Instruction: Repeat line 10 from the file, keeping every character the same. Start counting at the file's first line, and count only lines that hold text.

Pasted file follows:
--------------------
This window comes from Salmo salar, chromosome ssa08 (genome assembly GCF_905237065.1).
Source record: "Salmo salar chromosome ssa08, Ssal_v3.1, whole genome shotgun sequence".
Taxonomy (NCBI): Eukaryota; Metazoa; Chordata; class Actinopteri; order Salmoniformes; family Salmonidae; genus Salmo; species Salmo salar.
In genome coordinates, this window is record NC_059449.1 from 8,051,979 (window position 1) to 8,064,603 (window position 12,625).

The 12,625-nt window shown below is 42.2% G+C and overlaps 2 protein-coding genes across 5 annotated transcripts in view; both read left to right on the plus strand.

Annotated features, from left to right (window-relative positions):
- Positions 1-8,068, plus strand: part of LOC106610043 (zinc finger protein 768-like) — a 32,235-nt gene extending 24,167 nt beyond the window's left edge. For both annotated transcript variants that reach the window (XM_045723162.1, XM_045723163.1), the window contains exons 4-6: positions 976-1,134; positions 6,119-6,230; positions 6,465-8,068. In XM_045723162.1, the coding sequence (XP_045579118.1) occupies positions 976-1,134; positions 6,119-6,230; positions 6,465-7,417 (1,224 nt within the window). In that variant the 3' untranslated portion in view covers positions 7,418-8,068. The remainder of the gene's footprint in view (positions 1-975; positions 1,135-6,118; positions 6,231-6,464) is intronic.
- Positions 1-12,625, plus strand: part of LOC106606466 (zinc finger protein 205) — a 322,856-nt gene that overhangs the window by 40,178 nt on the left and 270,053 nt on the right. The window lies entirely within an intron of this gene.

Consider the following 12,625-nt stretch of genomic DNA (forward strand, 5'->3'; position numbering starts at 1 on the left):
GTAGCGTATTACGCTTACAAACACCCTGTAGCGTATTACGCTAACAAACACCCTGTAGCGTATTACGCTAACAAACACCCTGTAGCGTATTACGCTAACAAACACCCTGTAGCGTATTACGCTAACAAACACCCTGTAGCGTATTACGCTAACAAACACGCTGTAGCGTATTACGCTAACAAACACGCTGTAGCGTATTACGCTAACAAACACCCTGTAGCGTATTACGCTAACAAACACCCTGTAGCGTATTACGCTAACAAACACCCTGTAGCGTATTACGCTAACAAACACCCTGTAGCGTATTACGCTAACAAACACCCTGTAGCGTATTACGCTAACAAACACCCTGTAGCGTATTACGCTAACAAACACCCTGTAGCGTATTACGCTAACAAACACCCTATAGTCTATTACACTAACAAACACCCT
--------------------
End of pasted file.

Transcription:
GTAGCGTATTACGCTTACAAACACCCTGTAGCGTATTACGCTAACAAACACCCTGTAGCGTATTACGCTAACAAACACCCTGTAGCGTATTACGCTAACAAACACCCTGTAGCGTATTACGCTAACAAACACCCTGTAGCGTATTACGCTAACAAACACGCTGTAGCGTATTACGCTAACAAACACGCTGTAGCGTATTACGCTAACAAACACCCTGTAGCGTATTACGCTAACAAACACCCTGTAGCGTATTACGCTAACAAACACCCTGTAGCGTATTACGCTAACAAACACCCTGTAGCGTATTACGCTAACAAACACCCTGTAGCGTATTACGCTAACAAACACCCTGTAGCGTATTACGCTAACAAACACCCTGTAGCGTATTACGCTAACAAACACCCTATAGTCTATTACACTAACAAACACCCT